Popular music classes teach songwriting, DJ culture
This story originally appeared in Carolina Arts & Sciences spring 2014.
Creative writing professor Bland Simpson remembers well the first time he met music professor Mark Katz. It was the first week of classes in spring of 2013, and Simpson was teaching the inaugural “Collaboration: Composers and Lyricists” course in a Hill Hall classroom. Katz’s students were jamming in “The Art and Culture of the DJ” in the room right above Simpson’s class.
“He said, ‘I’m here to warn you that my class upstairs has DJ music in it, and we’ll be making a lot of noise, so if we disturb you, just let me know,’” Simpson recalls. “And I said, ‘Oh, we’ll just make noise back.’” (Read a sidebar on Mipso, the up-and-coming acoustic alumni trio, who have ties to Simpson and Katz.)
The students in these contemporary music classes are not all music majors — their academic pursuits span the arts and sciences. And that’s precisely the point, argues Katz. He says most musicians in the world do not read music notation with any proficiency. He wants musicians of all types to feel welcome, not just those with formal training.
A new initiative he calls the Carolina Beat Academy offers three courses in addition to the DJ one: “Beat-Making Lab,” “MC (or Rap) Lab” and “Rock Lab.” These courses do something that few universities do: They offer hands-on training in popular music composition and performance, Katz says.
“They are relevant, substantive and meaningful, and they do all the things our critics would like to see more of — connecting students to the real world and instilling in them an entrepreneurial mindset and an interest in social engagement,” Katz says. “I see no dissonance, to use a musical term, between the study of classical music and the study of any other kind of music. It’s all music.”
Simpson’s creative writing students produced a professionally mastered CD at Chapel Hill’s The Rubber Room studio at the end of their course, which focused, per the title, on collaboration — a critical skill valuable to any profession, he says.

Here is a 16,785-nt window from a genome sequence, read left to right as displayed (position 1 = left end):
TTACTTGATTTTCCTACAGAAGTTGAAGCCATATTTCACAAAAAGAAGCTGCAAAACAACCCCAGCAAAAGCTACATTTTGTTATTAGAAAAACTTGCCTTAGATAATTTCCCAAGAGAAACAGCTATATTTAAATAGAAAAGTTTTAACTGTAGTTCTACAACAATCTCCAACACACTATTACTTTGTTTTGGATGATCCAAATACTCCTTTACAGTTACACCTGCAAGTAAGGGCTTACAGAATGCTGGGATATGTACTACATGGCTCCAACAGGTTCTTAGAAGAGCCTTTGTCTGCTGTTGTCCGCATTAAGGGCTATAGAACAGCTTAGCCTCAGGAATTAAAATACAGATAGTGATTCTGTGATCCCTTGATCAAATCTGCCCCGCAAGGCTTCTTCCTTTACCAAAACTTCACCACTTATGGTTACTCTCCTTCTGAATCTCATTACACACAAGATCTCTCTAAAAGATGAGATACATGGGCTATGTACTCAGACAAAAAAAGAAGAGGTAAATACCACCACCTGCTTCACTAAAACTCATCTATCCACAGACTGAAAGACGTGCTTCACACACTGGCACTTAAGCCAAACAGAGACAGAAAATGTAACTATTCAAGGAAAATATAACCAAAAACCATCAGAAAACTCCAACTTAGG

“People are on teams everywhere: in labs, in business, in publications,” says Simpson, Kenan Distinguished Professor and long-time member of the Tony Award-winning string band, The Red Clay Ramblers. “And in the workshop model, for courses in writing music and lyrics, or fiction or playwriting, these [experiences] are confidence builders. It helps to know that it doesn’t have to be perfect to share it among friends, who can help you decide, what’s going to make it better?”
Hip-hop for cultural diplomacy
Katz admits that friends he went to high school with would be amused to learn that this “classical nerd” who has written about Beethoven, Bach and Stravinsky has also written a seminal book on the history of the hip-hop DJ.
He was always the kid who played “air violin” instead of “air guitar,” Katz jokes. But when he was about 13, he first heard the sound of “scratching” on an MTV video of Herbie Hancock’s “Rockit.” Katz was hooked.
One thing led to another and Katz decided to make the intersection of technology and music culture the focus of his research. His 2012 book, Groove Music: The Art and Culture of the Hip-Hop DJ (Oxford University Press) was recently named by Rolling Stone magazine as one of the top music books of the year. (And yes, he’s an amateur DJ, too.)
An innovation grant from UNC’s Institute for the Arts and Humanities helped Katz develop new courses that led to the creation of the Carolina Beat Academy. He will continue to inspire colleagues who have creative ideas as he takes over the helm of the IAH in July. His initial idea for the beat academy led to private support from UNC alumnus John Powell and most recently, a $1 million U.S. State Department grant that will create a program called Next Level, which will use hip-hop to promote international cultural exchange and conflict resolution.